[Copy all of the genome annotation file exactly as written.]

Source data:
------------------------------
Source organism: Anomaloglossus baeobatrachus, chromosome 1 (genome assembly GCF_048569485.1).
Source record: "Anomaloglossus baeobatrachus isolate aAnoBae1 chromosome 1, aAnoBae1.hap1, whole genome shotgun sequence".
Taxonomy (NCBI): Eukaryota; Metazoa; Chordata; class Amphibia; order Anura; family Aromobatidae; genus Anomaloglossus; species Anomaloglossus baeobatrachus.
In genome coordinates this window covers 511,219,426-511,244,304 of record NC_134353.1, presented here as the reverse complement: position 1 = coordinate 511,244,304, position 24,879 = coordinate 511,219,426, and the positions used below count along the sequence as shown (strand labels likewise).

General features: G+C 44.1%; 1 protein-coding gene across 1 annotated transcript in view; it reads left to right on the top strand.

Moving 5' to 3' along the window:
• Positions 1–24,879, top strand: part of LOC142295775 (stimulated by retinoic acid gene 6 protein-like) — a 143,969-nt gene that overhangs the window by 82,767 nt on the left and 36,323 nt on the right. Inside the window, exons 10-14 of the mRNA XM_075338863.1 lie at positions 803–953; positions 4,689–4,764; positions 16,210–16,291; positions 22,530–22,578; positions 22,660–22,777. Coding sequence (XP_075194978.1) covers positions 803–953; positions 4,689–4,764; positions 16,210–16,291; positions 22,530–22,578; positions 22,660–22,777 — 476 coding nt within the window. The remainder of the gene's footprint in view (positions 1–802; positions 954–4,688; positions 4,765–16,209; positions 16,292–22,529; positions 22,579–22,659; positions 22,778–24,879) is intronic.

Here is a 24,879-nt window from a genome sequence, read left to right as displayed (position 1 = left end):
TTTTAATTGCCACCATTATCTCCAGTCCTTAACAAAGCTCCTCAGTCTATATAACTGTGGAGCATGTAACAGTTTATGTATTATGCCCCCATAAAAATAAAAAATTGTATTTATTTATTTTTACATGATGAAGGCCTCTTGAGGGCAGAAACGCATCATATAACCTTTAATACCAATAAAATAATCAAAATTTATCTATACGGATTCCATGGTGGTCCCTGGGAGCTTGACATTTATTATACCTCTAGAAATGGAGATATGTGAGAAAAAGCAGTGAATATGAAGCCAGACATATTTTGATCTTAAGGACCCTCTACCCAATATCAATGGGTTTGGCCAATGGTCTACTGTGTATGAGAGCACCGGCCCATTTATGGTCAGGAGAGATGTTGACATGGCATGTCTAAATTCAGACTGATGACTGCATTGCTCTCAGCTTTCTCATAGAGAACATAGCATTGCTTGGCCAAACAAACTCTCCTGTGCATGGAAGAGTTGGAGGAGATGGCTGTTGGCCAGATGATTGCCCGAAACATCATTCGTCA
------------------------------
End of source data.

Source organism: Anomaloglossus baeobatrachus, chromosome 1 (genome assembly GCF_048569485.1).
Source record: "Anomaloglossus baeobatrachus isolate aAnoBae1 chromosome 1, aAnoBae1.hap1, whole genome shotgun sequence".
Taxonomy (NCBI): Eukaryota; Metazoa; Chordata; class Amphibia; order Anura; family Aromobatidae; genus Anomaloglossus; species Anomaloglossus baeobatrachus.
In genome coordinates this window covers 511,219,426-511,244,304 of record NC_134353.1, presented here as the reverse complement: position 1 = coordinate 511,244,304, position 24,879 = coordinate 511,219,426, and the positions used below count along the sequence as shown (strand labels likewise).

General features: G+C 44.1%; 1 protein-coding gene across 1 annotated transcript in view; it reads left to right on the top strand.

Moving 5' to 3' along the window:
• Positions 1–24,879, top strand: part of LOC142295775 (stimulated by retinoic acid gene 6 protein-like) — a 143,969-nt gene that overhangs the window by 82,767 nt on the left and 36,323 nt on the right. Inside the window, exons 10-14 of the mRNA XM_075338863.1 lie at positions 803–953; positions 4,689–4,764; positions 16,210–16,291; positions 22,530–22,578; positions 22,660–22,777. Coding sequence (XP_075194978.1) covers positions 803–953; positions 4,689–4,764; positions 16,210–16,291; positions 22,530–22,578; positions 22,660–22,777 — 476 coding nt within the window. The remainder of the gene's footprint in view (positions 1–802; positions 954–4,688; positions 4,765–16,209; positions 16,292–22,529; positions 22,579–22,659; positions 22,778–24,879) is intronic.

Here is a 24,879-nt window from a genome sequence, read left to right as displayed (position 1 = left end):
TTTTAATTGCCACCATTATCTCCAGTCCTTAACAAAGCTCCTCAGTCTATATAACTGTGGAGCATGTAACAGTTTATGTATTATGCCCCCATAAAAATAAAAAATTGTATTTATTTATTTTTACATGATGAAGGCCTCTTGAGGGCAGAAACGCATCATATAACCTTTAATACCAATAAAATAATCAAAATTTATCTATACGGATTCCATGGTGGTCCCTGGGAGCTTGACATTTATTATACCTCTAGAAATGGAGATATGTGAGAAAAAGCAGTGAATATGAAGCCAGACATATTTTGATCTTAAGGACCCTCTACCCAATATCAATGGGTTTGGCCAATGGTCTACTGTGTATGAGAGCACCGGCCCATTTATGGTCAGGAGAGATGTTGACATGGCATGTCTAAATTCAGACTGATGACTGCATTGCTCTCAGCTTTCTCATAGAGAACATAGCATTGCTTGGCCAAACAAACTCTCCTGTGCATGGAAGAGTTGGAGGAGATGGCTGTTGGCCAGATGATTGCCCGAAACATCATTCGTCA